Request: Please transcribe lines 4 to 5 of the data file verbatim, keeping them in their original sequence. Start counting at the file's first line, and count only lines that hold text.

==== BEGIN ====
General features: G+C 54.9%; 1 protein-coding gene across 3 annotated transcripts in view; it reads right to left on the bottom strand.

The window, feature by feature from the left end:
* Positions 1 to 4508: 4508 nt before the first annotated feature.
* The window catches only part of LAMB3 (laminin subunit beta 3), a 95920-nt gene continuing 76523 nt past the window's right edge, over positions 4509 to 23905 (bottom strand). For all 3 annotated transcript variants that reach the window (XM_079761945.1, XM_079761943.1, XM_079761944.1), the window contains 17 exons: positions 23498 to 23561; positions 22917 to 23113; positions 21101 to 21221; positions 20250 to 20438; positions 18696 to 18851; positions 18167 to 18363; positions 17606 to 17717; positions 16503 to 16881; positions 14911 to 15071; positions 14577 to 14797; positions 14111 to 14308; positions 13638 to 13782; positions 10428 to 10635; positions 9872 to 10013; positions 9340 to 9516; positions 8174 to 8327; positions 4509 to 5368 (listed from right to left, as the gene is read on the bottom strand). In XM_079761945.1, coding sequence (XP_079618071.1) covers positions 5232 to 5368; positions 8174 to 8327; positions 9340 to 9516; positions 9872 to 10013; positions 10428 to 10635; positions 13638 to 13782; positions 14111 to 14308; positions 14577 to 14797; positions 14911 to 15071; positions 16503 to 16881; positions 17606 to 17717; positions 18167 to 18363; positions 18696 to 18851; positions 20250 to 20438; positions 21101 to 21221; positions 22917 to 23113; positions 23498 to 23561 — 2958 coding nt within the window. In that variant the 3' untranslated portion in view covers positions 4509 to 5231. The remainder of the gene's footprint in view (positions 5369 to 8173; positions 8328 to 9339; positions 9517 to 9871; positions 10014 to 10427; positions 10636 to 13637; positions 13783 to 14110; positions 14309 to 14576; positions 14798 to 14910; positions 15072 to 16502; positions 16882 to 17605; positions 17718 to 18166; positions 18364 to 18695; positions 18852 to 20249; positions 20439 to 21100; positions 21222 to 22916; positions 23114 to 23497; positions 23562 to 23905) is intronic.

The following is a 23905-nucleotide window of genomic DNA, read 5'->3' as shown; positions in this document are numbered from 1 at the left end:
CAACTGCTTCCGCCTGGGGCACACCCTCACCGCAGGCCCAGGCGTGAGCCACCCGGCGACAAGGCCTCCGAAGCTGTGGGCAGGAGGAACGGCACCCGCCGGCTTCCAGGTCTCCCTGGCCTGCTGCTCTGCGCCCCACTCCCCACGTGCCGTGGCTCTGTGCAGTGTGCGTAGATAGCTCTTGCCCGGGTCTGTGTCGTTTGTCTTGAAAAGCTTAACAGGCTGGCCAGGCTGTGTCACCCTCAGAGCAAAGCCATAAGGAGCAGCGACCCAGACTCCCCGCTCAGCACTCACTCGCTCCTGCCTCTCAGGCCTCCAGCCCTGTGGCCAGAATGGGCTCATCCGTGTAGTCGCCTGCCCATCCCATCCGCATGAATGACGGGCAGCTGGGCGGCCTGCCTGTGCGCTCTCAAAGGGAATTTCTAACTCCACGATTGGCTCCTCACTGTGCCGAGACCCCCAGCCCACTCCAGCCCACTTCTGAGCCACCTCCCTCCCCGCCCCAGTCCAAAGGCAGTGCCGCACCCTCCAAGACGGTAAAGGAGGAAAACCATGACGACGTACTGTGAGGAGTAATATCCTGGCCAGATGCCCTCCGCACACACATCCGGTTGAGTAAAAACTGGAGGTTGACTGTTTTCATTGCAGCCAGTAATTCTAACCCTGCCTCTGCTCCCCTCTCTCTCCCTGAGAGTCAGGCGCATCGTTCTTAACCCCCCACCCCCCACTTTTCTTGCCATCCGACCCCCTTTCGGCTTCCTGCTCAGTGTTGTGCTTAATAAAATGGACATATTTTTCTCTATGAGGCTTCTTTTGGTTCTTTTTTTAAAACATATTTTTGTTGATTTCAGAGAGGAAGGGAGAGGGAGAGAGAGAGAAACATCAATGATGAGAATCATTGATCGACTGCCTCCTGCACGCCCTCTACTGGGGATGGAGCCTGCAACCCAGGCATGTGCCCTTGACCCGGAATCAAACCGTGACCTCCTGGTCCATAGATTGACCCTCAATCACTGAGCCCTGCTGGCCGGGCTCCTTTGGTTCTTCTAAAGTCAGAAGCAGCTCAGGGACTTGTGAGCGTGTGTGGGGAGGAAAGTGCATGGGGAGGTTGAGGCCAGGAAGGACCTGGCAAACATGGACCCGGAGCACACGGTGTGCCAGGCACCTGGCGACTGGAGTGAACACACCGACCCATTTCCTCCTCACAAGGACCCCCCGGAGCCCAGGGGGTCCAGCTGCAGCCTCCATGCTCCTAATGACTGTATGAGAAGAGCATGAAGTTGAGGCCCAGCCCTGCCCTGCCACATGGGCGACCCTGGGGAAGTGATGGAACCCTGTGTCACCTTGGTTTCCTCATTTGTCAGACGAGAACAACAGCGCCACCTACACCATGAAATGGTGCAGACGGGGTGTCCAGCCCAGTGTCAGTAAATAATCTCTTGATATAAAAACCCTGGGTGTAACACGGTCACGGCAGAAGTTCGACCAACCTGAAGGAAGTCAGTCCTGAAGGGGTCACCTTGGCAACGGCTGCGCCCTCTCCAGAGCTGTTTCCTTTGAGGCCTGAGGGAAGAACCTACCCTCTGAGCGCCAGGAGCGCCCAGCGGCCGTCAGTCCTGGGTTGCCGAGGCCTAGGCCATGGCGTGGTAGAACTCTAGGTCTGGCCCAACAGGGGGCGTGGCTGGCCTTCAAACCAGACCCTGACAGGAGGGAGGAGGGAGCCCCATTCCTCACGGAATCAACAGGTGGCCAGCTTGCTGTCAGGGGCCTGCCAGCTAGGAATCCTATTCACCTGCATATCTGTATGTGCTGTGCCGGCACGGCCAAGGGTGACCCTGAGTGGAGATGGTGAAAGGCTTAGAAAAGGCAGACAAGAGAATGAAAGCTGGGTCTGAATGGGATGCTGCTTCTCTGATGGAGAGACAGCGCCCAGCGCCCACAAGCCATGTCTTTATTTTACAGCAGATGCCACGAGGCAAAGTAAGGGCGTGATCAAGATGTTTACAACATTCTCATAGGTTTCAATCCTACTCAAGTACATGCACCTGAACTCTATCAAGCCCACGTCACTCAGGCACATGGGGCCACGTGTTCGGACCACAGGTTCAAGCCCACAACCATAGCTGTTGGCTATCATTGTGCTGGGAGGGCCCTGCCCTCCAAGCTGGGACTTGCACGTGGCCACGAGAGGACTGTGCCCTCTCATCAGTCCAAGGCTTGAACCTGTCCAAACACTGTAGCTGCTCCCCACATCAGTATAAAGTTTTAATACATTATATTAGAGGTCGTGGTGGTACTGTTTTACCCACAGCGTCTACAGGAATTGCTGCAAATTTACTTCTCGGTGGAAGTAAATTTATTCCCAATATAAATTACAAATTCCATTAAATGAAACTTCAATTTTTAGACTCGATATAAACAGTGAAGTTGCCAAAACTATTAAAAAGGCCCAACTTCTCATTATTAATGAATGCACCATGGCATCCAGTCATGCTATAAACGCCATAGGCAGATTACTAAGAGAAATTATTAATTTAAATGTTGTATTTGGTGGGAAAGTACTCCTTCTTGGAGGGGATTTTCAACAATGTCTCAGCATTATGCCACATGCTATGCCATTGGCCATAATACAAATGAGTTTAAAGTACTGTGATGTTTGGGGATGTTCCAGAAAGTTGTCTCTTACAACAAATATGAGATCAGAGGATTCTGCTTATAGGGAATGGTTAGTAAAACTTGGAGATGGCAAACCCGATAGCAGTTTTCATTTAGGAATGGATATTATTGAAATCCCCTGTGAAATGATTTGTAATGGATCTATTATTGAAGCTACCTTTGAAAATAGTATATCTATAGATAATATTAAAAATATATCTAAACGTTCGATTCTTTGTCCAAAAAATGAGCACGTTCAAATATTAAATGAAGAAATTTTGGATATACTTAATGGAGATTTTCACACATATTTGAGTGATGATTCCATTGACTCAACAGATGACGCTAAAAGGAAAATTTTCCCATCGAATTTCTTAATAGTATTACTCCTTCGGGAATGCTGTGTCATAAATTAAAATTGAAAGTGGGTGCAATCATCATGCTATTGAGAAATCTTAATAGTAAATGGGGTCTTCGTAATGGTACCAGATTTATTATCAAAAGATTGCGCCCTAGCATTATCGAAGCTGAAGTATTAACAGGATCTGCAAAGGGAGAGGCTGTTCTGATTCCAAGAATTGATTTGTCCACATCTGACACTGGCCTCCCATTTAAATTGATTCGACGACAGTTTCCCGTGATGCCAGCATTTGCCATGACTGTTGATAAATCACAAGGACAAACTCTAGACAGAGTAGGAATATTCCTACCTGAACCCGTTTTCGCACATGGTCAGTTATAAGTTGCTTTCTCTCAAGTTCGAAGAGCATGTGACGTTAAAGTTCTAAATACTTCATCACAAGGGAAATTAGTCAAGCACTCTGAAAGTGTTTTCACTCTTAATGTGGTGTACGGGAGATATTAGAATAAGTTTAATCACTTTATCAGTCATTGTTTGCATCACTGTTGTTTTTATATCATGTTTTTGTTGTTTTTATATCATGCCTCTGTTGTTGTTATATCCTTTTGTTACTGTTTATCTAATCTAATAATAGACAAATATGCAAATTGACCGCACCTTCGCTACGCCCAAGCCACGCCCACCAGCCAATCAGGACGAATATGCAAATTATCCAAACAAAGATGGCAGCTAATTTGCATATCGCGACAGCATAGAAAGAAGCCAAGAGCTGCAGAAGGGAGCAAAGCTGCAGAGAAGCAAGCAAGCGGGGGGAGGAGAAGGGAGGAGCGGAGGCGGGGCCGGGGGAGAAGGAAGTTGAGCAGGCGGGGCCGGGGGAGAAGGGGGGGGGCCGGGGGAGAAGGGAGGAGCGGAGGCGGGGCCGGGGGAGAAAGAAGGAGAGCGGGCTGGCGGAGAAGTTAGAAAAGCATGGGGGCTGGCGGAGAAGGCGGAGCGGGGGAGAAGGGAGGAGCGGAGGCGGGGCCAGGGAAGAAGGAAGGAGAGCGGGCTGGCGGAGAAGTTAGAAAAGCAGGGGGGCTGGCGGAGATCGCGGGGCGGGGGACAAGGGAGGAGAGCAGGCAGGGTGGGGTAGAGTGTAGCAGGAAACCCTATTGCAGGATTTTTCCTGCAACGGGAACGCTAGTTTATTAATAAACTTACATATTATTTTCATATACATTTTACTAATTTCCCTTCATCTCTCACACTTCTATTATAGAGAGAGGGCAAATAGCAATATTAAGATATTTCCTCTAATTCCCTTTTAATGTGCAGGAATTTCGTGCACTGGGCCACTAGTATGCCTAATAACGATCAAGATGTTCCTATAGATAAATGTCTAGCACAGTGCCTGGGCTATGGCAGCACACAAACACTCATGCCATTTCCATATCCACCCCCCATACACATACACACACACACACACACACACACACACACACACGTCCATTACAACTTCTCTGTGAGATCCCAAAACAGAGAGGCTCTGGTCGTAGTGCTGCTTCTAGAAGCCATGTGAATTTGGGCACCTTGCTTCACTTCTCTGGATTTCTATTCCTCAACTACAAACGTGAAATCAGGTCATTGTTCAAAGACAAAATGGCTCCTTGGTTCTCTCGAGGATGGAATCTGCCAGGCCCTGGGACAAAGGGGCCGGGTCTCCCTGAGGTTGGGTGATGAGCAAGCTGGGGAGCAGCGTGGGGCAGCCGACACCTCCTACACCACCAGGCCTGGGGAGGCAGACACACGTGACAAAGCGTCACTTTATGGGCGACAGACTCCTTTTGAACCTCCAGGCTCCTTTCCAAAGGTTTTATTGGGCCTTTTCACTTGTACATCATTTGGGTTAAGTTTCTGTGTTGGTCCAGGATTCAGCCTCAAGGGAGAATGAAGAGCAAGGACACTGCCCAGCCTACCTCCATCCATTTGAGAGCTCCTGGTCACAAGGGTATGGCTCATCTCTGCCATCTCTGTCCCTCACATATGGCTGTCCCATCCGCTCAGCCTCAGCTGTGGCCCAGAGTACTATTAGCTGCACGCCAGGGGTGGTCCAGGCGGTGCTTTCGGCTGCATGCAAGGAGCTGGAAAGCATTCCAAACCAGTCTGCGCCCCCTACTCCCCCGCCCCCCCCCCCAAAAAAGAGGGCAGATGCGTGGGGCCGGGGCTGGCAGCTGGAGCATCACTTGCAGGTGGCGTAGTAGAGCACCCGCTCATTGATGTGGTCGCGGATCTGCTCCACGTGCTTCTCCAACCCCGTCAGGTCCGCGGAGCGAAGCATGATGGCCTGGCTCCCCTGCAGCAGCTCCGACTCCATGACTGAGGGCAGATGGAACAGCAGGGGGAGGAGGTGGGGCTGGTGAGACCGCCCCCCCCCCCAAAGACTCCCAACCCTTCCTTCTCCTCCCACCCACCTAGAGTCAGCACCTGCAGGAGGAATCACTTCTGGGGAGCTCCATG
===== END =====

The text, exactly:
* The window catches only part of LAMB3 (laminin subunit beta 3), a 95920-nt gene continuing 76523 nt past the window's right edge, over positions 4509 to 23905 (bottom strand). For all 3 annotated transcript variants that reach the window (XM_079761945.1, XM_079761943.1, XM_079761944.1), the window contains 17 exons: positions 23498 to 23561; positions 22917 to 23113; positions 21101 to 21221; positions 20250 to 20438; positions 18696 to 18851; positions 18167 to 18363; positions 17606 to 17717; positions 16503 to 16881; positions 14911 to 15071; positions 14577 to 14797; positions 14111 to 14308; positions 13638 to 13782; positions 10428 to 10635; positions 9872 to 10013; positions 9340 to 9516; positions 8174 to 8327; positions 4509 to 5368 (listed from right to left, as the gene is read on the bottom strand). In XM_079761945.1, coding sequence (XP_079618071.1) covers positions 5232 to 5368; positions 8174 to 8327; positions 9340 to 9516; positions 9872 to 10013; positions 10428 to 10635; positions 13638 to 13782; positions 14111 to 14308; positions 14577 to 14797; positions 14911 to 15071; positions 16503 to 16881; positions 17606 to 17717; positions 18167 to 18363; positions 18696 to 18851; positions 20250 to 20438; positions 21101 to 21221; positions 22917 to 23113; positions 23498 to 23561 — 2958 coding nt within the window. In that variant the 3' untranslated portion in view covers positions 4509 to 5231. The remainder of the gene's footprint in view (positions 5369 to 8173; positions 8328 to 9339; positions 9517 to 9871; positions 10014 to 10427; positions 10636 to 13637; positions 13783 to 14110; positions 14309 to 14576; positions 14798 to 14910; positions 15072 to 16502; positions 16882 to 17605; positions 17718 to 18166; positions 18364 to 18695; positions 18852 to 20249; positions 20439 to 21100; positions 21222 to 22916; positions 23114 to 23497; positions 23562 to 23905) is intronic.

The following is a 23905-nucleotide window of genomic DNA, read 5'->3' as shown; positions in this document are numbered from 1 at the left end: